Avoiding the obstruction of a right of way

Avoiding the obstruction of a right of way

Postby MikeJG » Sun Jun 04, 2017 9:20 am

WK436183 comprises no.s 131 and 135 on the main Warwick Road and a builder's yard at the rear.
131 was a large 3 storey builder's merchants and is attached to a public house.
135 is an end terrace and is attached to or is very close to 5 other properties. It is not attached to 131, there is a 4.5m wide, 50m long passageway between 131 and 135 which gives access to the builder's yard and over the rear of the 6 properties 135-145
The whole was sold by Warwickshire County Council to Grafton Merchanting in June 2014 and after a short usage was sold onto Traegarren (a local developer). It was sold with planning permission to build 12 properties on the builder's yard with the demolishen of 135 to facilitate a 8m passageway. This was approved by all concerned.
However shortly after buying the property the developer applied to change the access width to 4.5m which would enable him to keep 135.
This new planning application was withdrawn because it did not meet the Highways Authority standards and another application submitted which met the standard, sort of, it includes the demolishment of the front porch of 135 which gives exactly 5m for 7m off the main road, with then 4.5m for 50m.
This latest application was refused because there was no consideration given to pedestrian access but, at the planning meeting a local councillor suggested that a 1m pavement would be adequate.
We all now expect the planning application to be forwarded once again with a 1m pavement and 3.5m roadway.
However we bought a 12 ft right of way on 11 Jan 1932 when we sold off the bottom of our garden to create no. 133 (now accessed a different way). Since 3.5m equates to approx. 11.5ft this new plan (if and when it is submitted) will violate our right of way.
So the question arises; what action can we take to prevent this happening?
Just to add a little confusion the registration WK436183 excludes the passageway and therefore the developer can say that he is unaware of our rights.
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Re: Avoiding the obstruction of a right of way

Postby arborlad » Sun Jun 04, 2017 10:41 am

This would be better as a continuation of one of your other threads - rather than starting a new one.
arborlad

smile...it confuses people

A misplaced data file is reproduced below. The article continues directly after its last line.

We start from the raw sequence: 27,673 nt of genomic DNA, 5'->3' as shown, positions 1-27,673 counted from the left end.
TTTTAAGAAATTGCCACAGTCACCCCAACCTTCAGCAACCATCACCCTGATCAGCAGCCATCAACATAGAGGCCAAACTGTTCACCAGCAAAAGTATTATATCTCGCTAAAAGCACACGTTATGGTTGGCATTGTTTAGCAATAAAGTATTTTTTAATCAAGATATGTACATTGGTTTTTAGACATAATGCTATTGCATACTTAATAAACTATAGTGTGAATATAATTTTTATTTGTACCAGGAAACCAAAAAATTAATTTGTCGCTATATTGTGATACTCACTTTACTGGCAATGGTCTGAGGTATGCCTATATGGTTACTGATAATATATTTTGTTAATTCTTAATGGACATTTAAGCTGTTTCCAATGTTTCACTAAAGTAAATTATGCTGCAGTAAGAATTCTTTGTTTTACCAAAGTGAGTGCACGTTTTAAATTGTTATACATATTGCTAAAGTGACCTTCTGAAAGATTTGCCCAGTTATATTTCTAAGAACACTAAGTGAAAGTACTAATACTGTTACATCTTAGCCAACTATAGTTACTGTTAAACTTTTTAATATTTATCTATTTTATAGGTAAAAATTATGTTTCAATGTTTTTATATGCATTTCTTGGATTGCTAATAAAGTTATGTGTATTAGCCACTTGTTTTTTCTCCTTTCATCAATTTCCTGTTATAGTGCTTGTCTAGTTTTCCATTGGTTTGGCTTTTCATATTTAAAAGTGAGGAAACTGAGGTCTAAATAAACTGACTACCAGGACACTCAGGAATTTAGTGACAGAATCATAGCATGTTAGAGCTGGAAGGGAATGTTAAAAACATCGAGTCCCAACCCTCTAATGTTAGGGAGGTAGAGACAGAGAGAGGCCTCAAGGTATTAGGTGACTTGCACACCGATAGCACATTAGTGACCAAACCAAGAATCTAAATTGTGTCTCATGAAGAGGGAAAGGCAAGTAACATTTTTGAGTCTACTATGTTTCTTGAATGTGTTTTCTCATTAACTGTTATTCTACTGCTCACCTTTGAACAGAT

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Re: Avoiding the obstruction of a right of way

Postby MikeJG » Sun Jun 04, 2017 11:12 am

I did consider that this was very similar to a previous post but that was more focussed on a neighbour not maintaining the width of access. In the end I let this ride since it became clear that houses would be built on the old builder's yard and all the trees that were causing the obstruction would be taken down. Planning permission was granted for housing which clearly showed the access being cleared of trees, etc. behind our houses and being 8m wide for 50m up to the point where it joins the new development to the main road.
However reducing the 8m to 4,5m came to a planning committee last week and was rejected and it was suggested to the applicant that he built a 1m pavement and make the roadway 3.5m wide.
Hence I think my question is new.
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Re: Avoiding the obstruction of a right of way

Postby despair » Sun Jun 04, 2017 1:26 pm

you need to ensure in writing that both the planning officer in charge and the developer know without question that you have a specified width of ROW and that this development breaches that

surprised you had not already done that ...copy your local councillor too

and check all your mortgages,insurances,credit cards for legal expenses cover
it does not matter that your ROW is missing from the registration for builders yard its still a legal ROW signed sealed and must be delivered
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Re: Avoiding the obstruction of a right of way

Postby jdfi » Sun Jun 04, 2017 2:08 pm

Mike,

A caution is registered over the land between 131 and 135. Presumably that is your caution?

Image

If so, whose is the second caution? I'd suggest downloading both titles and plans asap.
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Re: Avoiding the obstruction of a right of way

Postby despair » Sun Jun 04, 2017 4:17 pm

i hope the poster has legal expenses cover because he might need it PDQ
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Re: Avoiding the obstruction of a right of way

Postby MikeJG » Sun Jun 04, 2017 4:37 pm

Thank you folks for some good input.
The plan that was submitted to planning committee last week was for a 4.5m wide passageway which is acceptable from a deeds perspective. It was rightly turned down from a pedestrian safety aspect.
The planning people say that they are not interested in any new comment on the refused application suggesting that I save myself for an expected new application that reduces the road width with pavement. In anticipation I am trying to gather information to defend against this and indeed will inform the authority of the deeds requirement as soon as I can but am concerned that they might ignore it (planning recommended that the planning committee grant the application and were slightly, perhaps unintentionally biased towards granting, again a comment I am told should be carried forward).
I am happy to ask the neighbours to share in some legal expense if necessary but I have no idea how to go about it.
I was unaware they I had a caution over the land but this makes sense since I wrote to the Land Registry in 2011 asking who owned it, so they probably added me to the list. WK425669 and WK436739 had cautions at this time.
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Re: Avoiding the obstruction of a right of way

Postby jdfi » Mon Jun 05, 2017 7:22 am

Is the access you have a clear vehicular access? Considering that even a HGV is around 2.5 metres wide, reducing your access from 8m to 5m may well not be seen as a substantial interference.